The Woodland Beach Volunteer Fire Department (WBVFD) will be moving to a new location after it announced last week the purchase of a new property on the corner of Maryland Route 2 and Maryland Route 214.
The property will give the volunteers better technology and quicker access to the nearby community, WBFVD President Mac Connell said. Currently stationed in a residential neighborhood on Londontown Road in Edgewater, Connell said the move is a much-needed one, both for the department and those it serves.
Their current station was built in 1946-47 and its location causes significant problems for volunteer firefighters and paramedics.
Whenever traffic-slowing accidents occur on Route 214 or Route 2, Connell said response times to emergency incidents are greatly affected and being in a “residential” area hurts efficiency and effectiveness.
Location isn’t the only problem either. Because of the building’s size, new fire equipment costs the department money due to its inability to fit within the walls.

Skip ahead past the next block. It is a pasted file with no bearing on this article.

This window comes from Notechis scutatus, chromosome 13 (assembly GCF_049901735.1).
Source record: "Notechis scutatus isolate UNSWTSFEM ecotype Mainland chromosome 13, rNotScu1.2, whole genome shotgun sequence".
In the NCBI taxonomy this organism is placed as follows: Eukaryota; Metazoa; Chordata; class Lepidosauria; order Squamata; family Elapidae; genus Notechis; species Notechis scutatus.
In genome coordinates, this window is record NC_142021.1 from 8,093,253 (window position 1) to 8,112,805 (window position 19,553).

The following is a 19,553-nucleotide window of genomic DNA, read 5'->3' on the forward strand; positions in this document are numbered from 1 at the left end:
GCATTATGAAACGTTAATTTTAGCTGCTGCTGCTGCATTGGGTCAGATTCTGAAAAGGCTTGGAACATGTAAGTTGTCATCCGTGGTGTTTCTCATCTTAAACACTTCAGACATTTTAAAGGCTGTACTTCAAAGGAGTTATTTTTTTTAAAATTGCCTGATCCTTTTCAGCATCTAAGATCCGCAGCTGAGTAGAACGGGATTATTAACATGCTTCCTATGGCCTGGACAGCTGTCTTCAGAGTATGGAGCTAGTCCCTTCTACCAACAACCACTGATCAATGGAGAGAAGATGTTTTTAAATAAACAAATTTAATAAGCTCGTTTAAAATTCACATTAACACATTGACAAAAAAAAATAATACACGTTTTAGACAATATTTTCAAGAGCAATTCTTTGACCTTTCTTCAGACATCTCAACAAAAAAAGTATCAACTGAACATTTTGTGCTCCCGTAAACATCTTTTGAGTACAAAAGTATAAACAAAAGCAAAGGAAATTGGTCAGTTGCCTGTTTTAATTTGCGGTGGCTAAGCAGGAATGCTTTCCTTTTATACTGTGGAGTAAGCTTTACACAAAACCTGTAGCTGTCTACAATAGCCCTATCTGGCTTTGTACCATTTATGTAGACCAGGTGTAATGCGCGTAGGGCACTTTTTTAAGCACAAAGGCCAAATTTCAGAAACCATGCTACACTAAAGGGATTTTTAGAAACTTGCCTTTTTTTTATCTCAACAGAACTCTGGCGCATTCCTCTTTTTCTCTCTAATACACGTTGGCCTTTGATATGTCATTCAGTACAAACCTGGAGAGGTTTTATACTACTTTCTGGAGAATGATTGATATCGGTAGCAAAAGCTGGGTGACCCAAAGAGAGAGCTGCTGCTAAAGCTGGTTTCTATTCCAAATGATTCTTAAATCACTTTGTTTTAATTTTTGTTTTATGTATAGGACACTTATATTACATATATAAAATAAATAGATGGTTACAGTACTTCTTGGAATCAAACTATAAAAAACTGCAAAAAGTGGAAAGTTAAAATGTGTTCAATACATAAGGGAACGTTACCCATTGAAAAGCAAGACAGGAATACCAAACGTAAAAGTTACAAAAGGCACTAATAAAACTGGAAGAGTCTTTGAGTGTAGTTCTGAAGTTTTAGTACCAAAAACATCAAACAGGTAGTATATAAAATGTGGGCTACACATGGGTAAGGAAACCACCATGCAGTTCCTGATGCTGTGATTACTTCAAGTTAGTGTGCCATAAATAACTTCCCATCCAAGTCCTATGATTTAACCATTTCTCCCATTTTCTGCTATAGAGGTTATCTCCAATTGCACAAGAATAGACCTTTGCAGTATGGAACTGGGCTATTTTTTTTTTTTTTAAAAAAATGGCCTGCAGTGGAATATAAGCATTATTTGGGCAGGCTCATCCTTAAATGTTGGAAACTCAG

“Today, fire equipment is so much bigger. When we get a new piece, we’ve got to modify it so it can fit in our building,” said Mac Connell Jr., a 38-year veteran of the WBVFD. “Those [modifications] cost a lot of extra money.”
The new station’s design will be a prototype of the newest stations throughout the county, such as Station 8 on Bay Ridge Road in Annapolis, Connell said. It will include eight drive-through bays accommodating eight different vehicles. The building may have additional space for a training center and classrooms.
Connell said he hopes construction will begin within the next five years but the project would need to be funded first.
“To try and give an accurate guess would be hard to do, but the range we’re talking about, in a guess, would be somewhere between $2 million to $3 million,” Connell said.
Connell said the architect’s design and available space will determine the final cost of the project.
“We’ve got a lot of things to do and we’re looking at any and all available grants,” Connell said. “We’re doing it on our own. The county is not contributing so we’ve got our work cut out for us.”
When it’s finished and the station is complete, it seems the department will no longer face unnecessary expenses or constant traffic delays.
“Our new location will give us much quicker access to the Mayo Peninsula,” Connell Jr. said. “Now, we’ll be able to get right out onto Route 214 and increase our response to the peninsula by at least two minutes.”